A song by Cake is completely devoted to this.
"No phone, no phone. I just want to be alone today..."
Metal Gear Solid 3: Snake Eater does this in the ending, where EVA throws Snake's ringing radio (on which he's been getting calls about his mission entire game) into the fire, and Snake, rather than protesting like he normally would, proceeds to....well, the two have a very interesting night together.
Cloe does it at the end of The Secret Dancer, though with a walkie-talkie. Bonus points for having the battery case fly off as it hits the floor.
Charlotte does this at the end of The Rugrats Movie, but she doesn't abandon her job. It's just that her reunification with her lost daughter takes precedence.
Happens in Rocket Power when Sam's busy, divorced dad back in Kansas spends some time with him. Though here, he just tosses his phone in the backseat of the car as the two drive off to spend that lost time together, and they laugh as the phone rings.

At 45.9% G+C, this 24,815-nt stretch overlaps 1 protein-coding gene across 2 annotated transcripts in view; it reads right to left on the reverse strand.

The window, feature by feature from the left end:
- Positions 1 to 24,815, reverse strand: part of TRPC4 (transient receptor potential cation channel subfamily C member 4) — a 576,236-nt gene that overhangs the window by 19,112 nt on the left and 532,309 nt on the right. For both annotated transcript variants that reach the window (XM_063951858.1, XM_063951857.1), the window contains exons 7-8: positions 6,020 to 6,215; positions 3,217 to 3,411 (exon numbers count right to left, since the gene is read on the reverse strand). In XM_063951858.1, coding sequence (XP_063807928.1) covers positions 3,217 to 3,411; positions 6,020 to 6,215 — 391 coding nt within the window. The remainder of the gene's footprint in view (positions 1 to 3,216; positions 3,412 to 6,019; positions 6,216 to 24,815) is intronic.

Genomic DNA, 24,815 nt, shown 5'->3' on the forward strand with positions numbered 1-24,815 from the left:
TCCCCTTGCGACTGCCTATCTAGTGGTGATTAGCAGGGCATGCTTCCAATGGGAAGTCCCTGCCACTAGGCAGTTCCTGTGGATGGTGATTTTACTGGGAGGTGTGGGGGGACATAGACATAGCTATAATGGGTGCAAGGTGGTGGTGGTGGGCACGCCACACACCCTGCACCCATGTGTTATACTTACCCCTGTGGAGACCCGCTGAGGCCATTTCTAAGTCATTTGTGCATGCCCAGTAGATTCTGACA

Several religious and secular movements and even some health specialists (including those not specializing in mental health) have advocated periods of isolation from communication networks, with reasons including realignment with some higher power, stress relief or reducing dependency (psychological or otherwise). Of course, the concession is often made that such sessions should be scheduled to avoid clashing with the rest of one's affairs and those that might need to make contact should be informed that one will be unreachable.
The Amish are practically the Ur Example of this- according to one source, they adopted telephones just as much as many other Americans, but for various reasons (linking to the outside world, promoting idle gossip, generally weakening community values/institutions etc.), having a phone in Amish homes was banned in the 1910s. This being the Amish, they've replicated this with pretty much every other technology tying them to the outside world.